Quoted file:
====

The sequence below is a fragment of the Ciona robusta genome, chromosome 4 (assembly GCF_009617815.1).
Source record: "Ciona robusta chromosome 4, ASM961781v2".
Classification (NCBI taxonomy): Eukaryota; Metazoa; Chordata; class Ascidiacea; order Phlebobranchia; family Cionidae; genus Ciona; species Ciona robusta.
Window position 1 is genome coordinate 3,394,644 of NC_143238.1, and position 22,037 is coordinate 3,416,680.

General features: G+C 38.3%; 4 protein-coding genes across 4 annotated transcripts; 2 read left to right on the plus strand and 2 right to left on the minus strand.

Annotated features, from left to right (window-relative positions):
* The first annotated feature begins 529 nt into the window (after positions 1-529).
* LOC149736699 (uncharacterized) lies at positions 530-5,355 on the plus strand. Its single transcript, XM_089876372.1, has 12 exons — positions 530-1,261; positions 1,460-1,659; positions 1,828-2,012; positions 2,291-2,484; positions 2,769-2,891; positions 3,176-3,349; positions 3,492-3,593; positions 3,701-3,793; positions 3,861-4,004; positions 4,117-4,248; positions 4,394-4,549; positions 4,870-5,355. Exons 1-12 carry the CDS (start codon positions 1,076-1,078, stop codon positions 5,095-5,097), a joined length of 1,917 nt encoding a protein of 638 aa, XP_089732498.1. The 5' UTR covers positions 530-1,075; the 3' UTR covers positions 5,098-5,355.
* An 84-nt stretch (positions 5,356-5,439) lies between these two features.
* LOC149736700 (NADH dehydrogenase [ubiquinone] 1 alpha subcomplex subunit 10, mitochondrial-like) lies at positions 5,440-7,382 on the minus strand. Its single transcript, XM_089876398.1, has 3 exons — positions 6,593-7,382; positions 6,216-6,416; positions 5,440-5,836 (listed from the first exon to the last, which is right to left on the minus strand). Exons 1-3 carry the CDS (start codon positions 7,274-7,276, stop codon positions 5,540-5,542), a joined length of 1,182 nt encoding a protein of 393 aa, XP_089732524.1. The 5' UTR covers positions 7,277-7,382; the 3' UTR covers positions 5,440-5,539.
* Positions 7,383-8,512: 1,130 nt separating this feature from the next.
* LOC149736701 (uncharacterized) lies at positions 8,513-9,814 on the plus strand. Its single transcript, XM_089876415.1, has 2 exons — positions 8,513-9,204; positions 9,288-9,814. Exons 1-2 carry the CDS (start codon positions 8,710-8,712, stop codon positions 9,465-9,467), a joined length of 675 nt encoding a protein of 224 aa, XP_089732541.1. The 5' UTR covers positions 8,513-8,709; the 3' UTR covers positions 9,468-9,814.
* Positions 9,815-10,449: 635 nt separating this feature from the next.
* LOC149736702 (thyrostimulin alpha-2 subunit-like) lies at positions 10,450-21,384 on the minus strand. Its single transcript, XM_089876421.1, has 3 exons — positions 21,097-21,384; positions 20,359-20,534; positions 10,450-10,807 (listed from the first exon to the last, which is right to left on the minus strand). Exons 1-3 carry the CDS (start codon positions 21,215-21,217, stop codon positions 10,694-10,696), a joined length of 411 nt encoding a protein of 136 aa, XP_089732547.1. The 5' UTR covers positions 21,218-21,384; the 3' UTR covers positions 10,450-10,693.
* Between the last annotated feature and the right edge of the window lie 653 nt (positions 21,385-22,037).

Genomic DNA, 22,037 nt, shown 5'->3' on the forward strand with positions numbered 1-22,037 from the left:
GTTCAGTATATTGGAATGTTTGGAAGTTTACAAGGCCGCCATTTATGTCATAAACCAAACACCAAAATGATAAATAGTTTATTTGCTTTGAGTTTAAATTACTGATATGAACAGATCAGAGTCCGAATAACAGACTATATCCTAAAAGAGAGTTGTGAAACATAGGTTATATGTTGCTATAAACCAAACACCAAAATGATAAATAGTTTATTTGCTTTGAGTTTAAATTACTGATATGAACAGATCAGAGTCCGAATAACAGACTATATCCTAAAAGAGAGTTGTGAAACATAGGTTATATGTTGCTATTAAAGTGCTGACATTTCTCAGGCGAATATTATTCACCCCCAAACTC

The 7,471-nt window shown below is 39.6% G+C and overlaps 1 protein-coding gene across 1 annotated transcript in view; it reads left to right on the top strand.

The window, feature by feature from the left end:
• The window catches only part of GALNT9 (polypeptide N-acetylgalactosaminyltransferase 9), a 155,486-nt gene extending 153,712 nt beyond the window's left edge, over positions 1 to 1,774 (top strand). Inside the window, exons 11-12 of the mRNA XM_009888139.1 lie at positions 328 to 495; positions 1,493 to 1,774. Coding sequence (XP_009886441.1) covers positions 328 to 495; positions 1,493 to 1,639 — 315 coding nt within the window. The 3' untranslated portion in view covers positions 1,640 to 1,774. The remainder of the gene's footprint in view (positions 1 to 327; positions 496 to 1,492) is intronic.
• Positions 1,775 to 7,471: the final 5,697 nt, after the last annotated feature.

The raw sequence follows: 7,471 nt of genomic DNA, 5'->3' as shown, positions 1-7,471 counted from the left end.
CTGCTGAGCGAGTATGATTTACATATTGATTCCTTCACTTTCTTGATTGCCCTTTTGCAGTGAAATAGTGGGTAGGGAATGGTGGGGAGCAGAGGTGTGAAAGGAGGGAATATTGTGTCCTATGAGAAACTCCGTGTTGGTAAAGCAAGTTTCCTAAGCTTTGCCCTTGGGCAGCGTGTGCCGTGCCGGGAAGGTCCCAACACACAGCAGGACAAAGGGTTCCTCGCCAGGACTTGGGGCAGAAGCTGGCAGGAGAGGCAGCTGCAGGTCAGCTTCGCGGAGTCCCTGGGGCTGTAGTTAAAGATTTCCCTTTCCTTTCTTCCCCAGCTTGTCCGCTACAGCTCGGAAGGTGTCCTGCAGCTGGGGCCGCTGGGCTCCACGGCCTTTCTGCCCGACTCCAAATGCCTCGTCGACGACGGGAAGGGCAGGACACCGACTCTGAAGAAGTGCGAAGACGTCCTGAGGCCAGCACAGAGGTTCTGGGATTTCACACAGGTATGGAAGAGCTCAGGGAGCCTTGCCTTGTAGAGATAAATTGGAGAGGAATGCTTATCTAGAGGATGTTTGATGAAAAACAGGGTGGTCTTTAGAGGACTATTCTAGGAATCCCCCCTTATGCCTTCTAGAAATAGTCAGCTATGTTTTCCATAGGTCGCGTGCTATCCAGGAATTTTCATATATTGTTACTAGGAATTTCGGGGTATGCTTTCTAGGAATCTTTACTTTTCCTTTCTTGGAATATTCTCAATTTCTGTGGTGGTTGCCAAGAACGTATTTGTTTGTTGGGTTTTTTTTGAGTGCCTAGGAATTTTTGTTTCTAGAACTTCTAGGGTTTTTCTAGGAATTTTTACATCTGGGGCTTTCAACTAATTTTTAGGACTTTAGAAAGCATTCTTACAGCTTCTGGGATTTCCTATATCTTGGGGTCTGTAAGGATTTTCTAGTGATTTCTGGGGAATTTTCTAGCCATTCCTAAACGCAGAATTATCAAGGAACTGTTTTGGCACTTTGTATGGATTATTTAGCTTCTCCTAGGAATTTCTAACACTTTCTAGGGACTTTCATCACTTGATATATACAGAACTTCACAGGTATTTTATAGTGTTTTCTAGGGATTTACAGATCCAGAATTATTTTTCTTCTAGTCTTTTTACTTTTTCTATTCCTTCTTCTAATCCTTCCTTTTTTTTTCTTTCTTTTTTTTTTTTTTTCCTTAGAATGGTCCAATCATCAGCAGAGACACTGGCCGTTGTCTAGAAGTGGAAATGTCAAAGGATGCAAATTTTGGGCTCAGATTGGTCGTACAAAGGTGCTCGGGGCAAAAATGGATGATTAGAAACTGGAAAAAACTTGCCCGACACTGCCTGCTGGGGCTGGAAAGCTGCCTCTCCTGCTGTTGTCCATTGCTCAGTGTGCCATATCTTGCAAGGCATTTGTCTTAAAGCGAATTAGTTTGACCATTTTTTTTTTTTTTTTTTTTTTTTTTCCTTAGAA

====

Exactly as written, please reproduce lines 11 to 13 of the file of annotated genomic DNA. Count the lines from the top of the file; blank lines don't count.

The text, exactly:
* Positions 7,383-8,512: 1,130 nt separating this feature from the next.
* LOC149736701 (uncharacterized) lies at positions 8,513-9,814 on the plus strand. Its single transcript, XM_089876415.1, has 2 exons — positions 8,513-9,204; positions 9,288-9,814. Exons 1-2 carry the CDS (start codon positions 8,710-8,712, stop codon positions 9,465-9,467), a joined length of 675 nt encoding a protein of 224 aa, XP_089732541.1. The 5' UTR covers positions 8,513-8,709; the 3' UTR covers positions 9,468-9,814.
* Positions 9,815-10,449: 635 nt separating this feature from the next.